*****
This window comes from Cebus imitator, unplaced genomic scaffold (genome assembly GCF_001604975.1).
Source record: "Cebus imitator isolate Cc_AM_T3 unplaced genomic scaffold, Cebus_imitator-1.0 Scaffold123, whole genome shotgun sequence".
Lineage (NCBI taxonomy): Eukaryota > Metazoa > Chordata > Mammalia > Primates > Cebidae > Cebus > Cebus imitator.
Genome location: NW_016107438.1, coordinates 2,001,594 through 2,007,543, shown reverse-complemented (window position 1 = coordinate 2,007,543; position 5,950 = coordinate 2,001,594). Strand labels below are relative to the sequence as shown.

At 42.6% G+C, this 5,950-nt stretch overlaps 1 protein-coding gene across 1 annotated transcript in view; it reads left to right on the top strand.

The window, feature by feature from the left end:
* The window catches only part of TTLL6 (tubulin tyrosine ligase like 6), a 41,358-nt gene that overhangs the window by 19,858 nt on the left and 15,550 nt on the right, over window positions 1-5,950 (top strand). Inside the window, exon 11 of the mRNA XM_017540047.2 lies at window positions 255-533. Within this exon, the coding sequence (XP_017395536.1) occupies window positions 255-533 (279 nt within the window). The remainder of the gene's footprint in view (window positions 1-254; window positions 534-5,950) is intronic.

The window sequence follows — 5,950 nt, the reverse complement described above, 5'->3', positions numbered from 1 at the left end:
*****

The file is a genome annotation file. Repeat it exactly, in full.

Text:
This window comes from Cebus imitator, unplaced genomic scaffold (genome assembly GCF_001604975.1).
Source record: "Cebus imitator isolate Cc_AM_T3 unplaced genomic scaffold, Cebus_imitator-1.0 Scaffold123, whole genome shotgun sequence".
Lineage (NCBI taxonomy): Eukaryota > Metazoa > Chordata > Mammalia > Primates > Cebidae > Cebus > Cebus imitator.
Genome location: NW_016107438.1, coordinates 2,001,594 through 2,007,543, shown reverse-complemented (window position 1 = coordinate 2,007,543; position 5,950 = coordinate 2,001,594). Strand labels below are relative to the sequence as shown.

At 42.6% G+C, this 5,950-nt stretch overlaps 1 protein-coding gene across 1 annotated transcript in view; it reads left to right on the top strand.

The window, feature by feature from the left end:
* The window catches only part of TTLL6 (tubulin tyrosine ligase like 6), a 41,358-nt gene that overhangs the window by 19,858 nt on the left and 15,550 nt on the right, over window positions 1-5,950 (top strand). Inside the window, exon 11 of the mRNA XM_017540047.2 lies at window positions 255-533. Within this exon, the coding sequence (XP_017395536.1) occupies window positions 255-533 (279 nt within the window). The remainder of the gene's footprint in view (window positions 1-254; window positions 534-5,950) is intronic.

The window sequence follows — 5,950 nt, the reverse complement described above, 5'->3', positions numbered from 1 at the left end: